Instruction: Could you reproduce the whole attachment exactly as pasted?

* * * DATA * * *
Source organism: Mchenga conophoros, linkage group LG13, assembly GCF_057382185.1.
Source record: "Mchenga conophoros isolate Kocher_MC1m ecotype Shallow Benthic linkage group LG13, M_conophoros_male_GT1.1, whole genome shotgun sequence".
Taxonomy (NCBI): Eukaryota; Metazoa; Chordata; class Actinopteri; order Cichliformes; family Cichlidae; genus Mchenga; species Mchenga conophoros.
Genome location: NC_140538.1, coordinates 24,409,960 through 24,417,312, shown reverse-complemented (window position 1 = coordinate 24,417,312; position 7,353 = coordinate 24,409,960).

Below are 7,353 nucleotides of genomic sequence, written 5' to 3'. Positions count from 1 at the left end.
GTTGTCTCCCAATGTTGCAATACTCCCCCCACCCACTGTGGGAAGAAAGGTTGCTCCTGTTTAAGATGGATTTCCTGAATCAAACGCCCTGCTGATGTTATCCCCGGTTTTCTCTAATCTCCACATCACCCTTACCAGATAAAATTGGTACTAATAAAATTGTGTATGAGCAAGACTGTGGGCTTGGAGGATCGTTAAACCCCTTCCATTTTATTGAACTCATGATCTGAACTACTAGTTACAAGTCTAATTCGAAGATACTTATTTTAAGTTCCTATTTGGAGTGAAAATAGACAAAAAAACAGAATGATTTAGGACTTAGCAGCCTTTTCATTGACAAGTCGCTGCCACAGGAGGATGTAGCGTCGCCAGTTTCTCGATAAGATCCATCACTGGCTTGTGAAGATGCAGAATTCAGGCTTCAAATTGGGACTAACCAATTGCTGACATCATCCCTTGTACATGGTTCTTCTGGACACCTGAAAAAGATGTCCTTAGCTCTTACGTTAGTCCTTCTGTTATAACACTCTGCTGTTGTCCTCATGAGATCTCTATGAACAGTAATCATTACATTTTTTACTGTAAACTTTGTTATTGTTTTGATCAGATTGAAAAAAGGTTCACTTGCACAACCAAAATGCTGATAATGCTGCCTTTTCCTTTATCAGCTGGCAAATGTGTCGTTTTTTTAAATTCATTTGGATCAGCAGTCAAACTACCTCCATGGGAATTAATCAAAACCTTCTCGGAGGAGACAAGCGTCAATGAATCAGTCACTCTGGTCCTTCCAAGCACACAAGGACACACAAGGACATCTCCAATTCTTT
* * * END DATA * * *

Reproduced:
Source organism: Mchenga conophoros, linkage group LG13, assembly GCF_057382185.1.
Source record: "Mchenga conophoros isolate Kocher_MC1m ecotype Shallow Benthic linkage group LG13, M_conophoros_male_GT1.1, whole genome shotgun sequence".
Taxonomy (NCBI): Eukaryota; Metazoa; Chordata; class Actinopteri; order Cichliformes; family Cichlidae; genus Mchenga; species Mchenga conophoros.
Genome location: NC_140538.1, coordinates 24,409,960 through 24,417,312, shown reverse-complemented (window position 1 = coordinate 24,417,312; position 7,353 = coordinate 24,409,960).

Below are 7,353 nucleotides of genomic sequence, written 5' to 3'. Positions count from 1 at the left end.
GTTGTCTCCCAATGTTGCAATACTCCCCCCACCCACTGTGGGAAGAAAGGTTGCTCCTGTTTAAGATGGATTTCCTGAATCAAACGCCCTGCTGATGTTATCCCCGGTTTTCTCTAATCTCCACATCACCCTTACCAGATAAAATTGGTACTAATAAAATTGTGTATGAGCAAGACTGTGGGCTTGGAGGATCGTTAAACCCCTTCCATTTTATTGAACTCATGATCTGAACTACTAGTTACAAGTCTAATTCGAAGATACTTATTTTAAGTTCCTATTTGGAGTGAAAATAGACAAAAAAACAGAATGATTTAGGACTTAGCAGCCTTTTCATTGACAAGTCGCTGCCACAGGAGGATGTAGCGTCGCCAGTTTCTCGATAAGATCCATCACTGGCTTGTGAAGATGCAGAATTCAGGCTTCAAATTGGGACTAACCAATTGCTGACATCATCCCTTGTACATGGTTCTTCTGGACACCTGAAAAAGATGTCCTTAGCTCTTACGTTAGTCCTTCTGTTATAACACTCTGCTGTTGTCCTCATGAGATCTCTATGAACAGTAATCATTACATTTTTTACTGTAAACTTTGTTATTGTTTTGATCAGATTGAAAAAAGGTTCACTTGCACAACCAAAATGCTGATAATGCTGCCTTTTCCTTTATCAGCTGGCAAATGTGTCGTTTTTTTAAATTCATTTGGATCAGCAGTCAAACTACCTCCATGGGAATTAATCAAAACCTTCTCGGAGGAGACAAGCGTCAATGAATCAGTCACTCTGGTCCTTCCAAGCACACAAGGACACACAAGGACATCTCCAATTCTTT